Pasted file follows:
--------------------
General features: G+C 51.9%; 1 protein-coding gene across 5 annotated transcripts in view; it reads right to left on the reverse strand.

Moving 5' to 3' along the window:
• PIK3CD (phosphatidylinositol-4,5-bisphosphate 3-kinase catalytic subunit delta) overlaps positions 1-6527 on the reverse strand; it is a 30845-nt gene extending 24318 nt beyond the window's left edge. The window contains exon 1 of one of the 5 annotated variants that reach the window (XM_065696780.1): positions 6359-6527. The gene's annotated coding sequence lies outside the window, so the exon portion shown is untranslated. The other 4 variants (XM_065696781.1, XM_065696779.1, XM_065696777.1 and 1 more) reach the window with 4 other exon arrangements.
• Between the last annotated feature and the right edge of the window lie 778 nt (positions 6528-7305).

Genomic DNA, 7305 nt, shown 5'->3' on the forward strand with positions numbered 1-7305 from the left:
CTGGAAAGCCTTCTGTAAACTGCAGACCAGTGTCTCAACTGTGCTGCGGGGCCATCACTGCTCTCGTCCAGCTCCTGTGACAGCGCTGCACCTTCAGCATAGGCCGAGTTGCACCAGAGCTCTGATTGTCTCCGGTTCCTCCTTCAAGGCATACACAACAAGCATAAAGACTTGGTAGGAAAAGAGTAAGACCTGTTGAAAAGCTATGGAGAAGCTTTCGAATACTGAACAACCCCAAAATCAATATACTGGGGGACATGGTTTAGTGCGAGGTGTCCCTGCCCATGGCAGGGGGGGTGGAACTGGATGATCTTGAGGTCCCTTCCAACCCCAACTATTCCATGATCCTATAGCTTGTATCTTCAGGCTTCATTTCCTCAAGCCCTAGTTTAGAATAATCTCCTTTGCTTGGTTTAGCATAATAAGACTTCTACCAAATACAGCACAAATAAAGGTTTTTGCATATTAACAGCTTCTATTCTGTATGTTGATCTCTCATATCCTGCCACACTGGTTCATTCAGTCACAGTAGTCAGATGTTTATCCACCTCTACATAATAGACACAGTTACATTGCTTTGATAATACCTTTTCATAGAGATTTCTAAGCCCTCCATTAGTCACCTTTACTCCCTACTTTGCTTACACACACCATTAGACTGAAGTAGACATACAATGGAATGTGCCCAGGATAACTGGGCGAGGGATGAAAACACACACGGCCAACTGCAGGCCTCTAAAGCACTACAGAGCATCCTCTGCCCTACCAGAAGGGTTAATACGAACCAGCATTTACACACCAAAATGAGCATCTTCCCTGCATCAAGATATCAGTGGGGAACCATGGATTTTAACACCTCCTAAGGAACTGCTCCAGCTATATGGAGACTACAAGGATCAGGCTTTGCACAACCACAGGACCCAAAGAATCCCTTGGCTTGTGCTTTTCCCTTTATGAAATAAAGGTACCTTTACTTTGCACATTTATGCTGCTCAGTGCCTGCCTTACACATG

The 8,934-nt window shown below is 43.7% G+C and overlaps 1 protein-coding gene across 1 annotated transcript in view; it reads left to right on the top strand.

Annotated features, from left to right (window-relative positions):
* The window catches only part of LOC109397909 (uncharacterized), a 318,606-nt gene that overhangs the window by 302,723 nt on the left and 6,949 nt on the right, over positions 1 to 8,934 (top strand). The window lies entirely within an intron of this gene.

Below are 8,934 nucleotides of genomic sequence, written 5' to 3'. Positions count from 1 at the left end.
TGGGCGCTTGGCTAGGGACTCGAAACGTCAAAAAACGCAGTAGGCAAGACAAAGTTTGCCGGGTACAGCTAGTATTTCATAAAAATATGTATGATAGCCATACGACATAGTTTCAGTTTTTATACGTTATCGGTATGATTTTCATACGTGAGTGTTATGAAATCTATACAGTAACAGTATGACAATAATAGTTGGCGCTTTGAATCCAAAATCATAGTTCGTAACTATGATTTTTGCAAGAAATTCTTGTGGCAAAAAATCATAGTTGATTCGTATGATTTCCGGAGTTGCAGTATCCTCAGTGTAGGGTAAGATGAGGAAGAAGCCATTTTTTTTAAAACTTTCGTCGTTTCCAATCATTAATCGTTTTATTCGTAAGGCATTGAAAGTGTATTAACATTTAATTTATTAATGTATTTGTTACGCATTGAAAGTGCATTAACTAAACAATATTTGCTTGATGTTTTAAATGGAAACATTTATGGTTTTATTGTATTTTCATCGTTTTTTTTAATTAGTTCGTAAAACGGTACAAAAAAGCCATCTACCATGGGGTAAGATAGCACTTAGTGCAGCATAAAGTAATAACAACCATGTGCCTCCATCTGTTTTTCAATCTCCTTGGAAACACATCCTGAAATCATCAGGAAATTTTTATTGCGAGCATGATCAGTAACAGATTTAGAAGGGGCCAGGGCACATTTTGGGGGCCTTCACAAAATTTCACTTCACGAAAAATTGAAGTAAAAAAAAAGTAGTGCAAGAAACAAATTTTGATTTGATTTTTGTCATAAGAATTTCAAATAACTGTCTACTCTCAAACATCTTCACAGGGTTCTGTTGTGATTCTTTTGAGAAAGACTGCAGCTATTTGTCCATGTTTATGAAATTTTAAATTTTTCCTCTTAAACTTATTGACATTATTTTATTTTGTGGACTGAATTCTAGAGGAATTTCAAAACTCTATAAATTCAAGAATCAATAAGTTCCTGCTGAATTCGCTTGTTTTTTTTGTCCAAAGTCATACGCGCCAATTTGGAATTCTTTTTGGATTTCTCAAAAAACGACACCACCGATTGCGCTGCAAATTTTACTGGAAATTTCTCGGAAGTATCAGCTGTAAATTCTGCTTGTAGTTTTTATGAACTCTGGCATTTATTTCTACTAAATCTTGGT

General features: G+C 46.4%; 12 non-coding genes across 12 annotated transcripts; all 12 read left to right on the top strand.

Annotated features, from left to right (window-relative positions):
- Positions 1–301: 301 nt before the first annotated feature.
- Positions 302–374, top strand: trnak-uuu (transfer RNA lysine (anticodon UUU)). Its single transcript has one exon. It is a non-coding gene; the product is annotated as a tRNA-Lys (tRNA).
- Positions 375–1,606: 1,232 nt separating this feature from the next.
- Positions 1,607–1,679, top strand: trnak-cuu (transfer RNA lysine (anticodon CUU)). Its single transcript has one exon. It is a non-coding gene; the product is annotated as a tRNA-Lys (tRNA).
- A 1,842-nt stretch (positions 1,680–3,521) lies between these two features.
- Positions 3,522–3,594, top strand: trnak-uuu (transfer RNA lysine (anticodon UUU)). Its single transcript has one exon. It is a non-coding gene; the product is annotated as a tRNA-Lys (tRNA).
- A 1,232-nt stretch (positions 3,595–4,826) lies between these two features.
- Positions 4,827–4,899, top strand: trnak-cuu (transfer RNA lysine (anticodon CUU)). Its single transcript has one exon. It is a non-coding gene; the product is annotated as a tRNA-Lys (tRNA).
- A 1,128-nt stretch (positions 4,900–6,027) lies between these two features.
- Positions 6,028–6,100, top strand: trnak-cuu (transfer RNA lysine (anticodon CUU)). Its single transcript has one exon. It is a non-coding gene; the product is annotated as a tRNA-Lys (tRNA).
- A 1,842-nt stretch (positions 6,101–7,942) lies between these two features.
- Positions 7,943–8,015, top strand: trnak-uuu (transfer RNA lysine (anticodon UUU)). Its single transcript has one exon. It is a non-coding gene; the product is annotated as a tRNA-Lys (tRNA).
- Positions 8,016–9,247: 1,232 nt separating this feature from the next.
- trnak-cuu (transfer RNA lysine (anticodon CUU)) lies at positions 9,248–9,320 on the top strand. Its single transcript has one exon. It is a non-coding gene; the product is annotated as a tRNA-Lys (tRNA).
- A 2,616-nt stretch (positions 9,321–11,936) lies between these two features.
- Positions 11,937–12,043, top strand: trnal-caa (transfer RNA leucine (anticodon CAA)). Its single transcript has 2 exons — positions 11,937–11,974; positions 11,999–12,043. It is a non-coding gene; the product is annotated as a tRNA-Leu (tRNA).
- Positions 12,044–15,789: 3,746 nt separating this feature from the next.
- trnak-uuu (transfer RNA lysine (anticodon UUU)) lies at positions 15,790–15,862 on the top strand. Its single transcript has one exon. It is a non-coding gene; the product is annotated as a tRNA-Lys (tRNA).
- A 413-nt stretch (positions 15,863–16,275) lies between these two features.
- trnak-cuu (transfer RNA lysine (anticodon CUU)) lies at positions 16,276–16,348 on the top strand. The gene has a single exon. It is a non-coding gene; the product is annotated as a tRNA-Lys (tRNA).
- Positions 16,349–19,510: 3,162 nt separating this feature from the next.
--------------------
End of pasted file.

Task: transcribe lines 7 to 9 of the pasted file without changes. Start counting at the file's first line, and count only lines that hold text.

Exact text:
The 8,934-nt window shown below is 43.7% G+C and overlaps 1 protein-coding gene across 1 annotated transcript in view; it reads left to right on the top strand.

Annotated features, from left to right (window-relative positions):
* The window catches only part of LOC109397909 (uncharacterized), a 318,606-nt gene that overhangs the window by 302,723 nt on the left and 6,949 nt on the right, over positions 1 to 8,934 (top strand). The window lies entirely within an intron of this gene.